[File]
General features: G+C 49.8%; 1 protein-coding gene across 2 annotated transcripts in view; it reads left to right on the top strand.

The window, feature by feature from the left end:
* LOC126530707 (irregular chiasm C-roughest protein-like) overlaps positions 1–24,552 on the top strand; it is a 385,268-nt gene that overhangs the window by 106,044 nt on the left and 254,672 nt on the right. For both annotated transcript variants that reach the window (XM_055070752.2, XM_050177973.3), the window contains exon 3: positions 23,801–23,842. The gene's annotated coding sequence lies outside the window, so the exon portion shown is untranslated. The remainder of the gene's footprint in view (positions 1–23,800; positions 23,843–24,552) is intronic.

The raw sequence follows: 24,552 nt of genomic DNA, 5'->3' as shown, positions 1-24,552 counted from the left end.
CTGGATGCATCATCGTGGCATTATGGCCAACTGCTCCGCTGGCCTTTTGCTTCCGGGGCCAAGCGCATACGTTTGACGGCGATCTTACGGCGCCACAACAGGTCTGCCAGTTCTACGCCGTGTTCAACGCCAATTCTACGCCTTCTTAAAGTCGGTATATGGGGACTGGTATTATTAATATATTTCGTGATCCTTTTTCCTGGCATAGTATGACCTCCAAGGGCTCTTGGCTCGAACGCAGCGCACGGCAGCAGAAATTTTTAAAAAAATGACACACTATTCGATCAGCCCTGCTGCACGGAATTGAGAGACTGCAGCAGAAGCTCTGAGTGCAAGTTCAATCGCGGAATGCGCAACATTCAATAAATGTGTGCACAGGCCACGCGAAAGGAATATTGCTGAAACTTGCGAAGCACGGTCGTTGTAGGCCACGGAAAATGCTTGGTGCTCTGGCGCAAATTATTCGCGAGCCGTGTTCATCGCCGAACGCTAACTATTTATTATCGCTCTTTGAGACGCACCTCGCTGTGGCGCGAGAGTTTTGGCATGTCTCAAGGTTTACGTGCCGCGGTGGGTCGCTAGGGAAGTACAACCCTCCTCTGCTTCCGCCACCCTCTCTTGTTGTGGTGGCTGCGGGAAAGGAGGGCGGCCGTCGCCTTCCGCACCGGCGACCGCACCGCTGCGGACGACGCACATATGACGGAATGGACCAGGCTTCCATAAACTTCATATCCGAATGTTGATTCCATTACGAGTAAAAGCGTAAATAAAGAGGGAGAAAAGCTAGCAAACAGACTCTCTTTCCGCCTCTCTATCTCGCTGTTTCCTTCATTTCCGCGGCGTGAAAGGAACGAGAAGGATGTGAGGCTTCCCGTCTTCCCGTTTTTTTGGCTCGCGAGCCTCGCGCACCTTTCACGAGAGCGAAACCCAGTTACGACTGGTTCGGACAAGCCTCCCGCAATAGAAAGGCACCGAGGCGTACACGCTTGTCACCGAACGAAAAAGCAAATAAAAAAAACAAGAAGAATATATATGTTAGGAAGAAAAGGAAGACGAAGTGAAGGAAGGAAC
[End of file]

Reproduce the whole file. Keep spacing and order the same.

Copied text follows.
General features: G+C 49.8%; 1 protein-coding gene across 2 annotated transcripts in view; it reads left to right on the top strand.

The window, feature by feature from the left end:
* LOC126530707 (irregular chiasm C-roughest protein-like) overlaps positions 1–24,552 on the top strand; it is a 385,268-nt gene that overhangs the window by 106,044 nt on the left and 254,672 nt on the right. For both annotated transcript variants that reach the window (XM_055070752.2, XM_050177973.3), the window contains exon 3: positions 23,801–23,842. The gene's annotated coding sequence lies outside the window, so the exon portion shown is untranslated. The remainder of the gene's footprint in view (positions 1–23,800; positions 23,843–24,552) is intronic.

The raw sequence follows: 24,552 nt of genomic DNA, 5'->3' as shown, positions 1-24,552 counted from the left end.
CTGGATGCATCATCGTGGCATTATGGCCAACTGCTCCGCTGGCCTTTTGCTTCCGGGGCCAAGCGCATACGTTTGACGGCGATCTTACGGCGCCACAACAGGTCTGCCAGTTCTACGCCGTGTTCAACGCCAATTCTACGCCTTCTTAAAGTCGGTATATGGGGACTGGTATTATTAATATATTTCGTGATCCTTTTTCCTGGCATAGTATGACCTCCAAGGGCTCTTGGCTCGAACGCAGCGCACGGCAGCAGAAATTTTTAAAAAAATGACACACTATTCGATCAGCCCTGCTGCACGGAATTGAGAGACTGCAGCAGAAGCTCTGAGTGCAAGTTCAATCGCGGAATGCGCAACATTCAATAAATGTGTGCACAGGCCACGCGAAAGGAATATTGCTGAAACTTGCGAAGCACGGTCGTTGTAGGCCACGGAAAATGCTTGGTGCTCTGGCGCAAATTATTCGCGAGCCGTGTTCATCGCCGAACGCTAACTATTTATTATCGCTCTTTGAGACGCACCTCGCTGTGGCGCGAGAGTTTTGGCATGTCTCAAGGTTTACGTGCCGCGGTGGGTCGCTAGGGAAGTACAACCCTCCTCTGCTTCCGCCACCCTCTCTTGTTGTGGTGGCTGCGGGAAAGGAGGGCGGCCGTCGCCTTCCGCACCGGCGACCGCACCGCTGCGGACGACGCACATATGACGGAATGGACCAGGCTTCCATAAACTTCATATCCGAATGTTGATTCCATTACGAGTAAAAGCGTAAATAAAGAGGGAGAAAAGCTAGCAAACAGACTCTCTTTCCGCCTCTCTATCTCGCTGTTTCCTTCATTTCCGCGGCGTGAAAGGAACGAGAAGGATGTGAGGCTTCCCGTCTTCCCGTTTTTTTGGCTCGCGAGCCTCGCGCACCTTTCACGAGAGCGAAACCCAGTTACGACTGGTTCGGACAAGCCTCCCGCAATAGAAAGGCACCGAGGCGTACACGCTTGTCACCGAACGAAAAAGCAAATAAAAAAAACAAGAAGAATATATATGTTAGGAAGAAAAGGAAGACGAAGTGAAGGAAGGAAC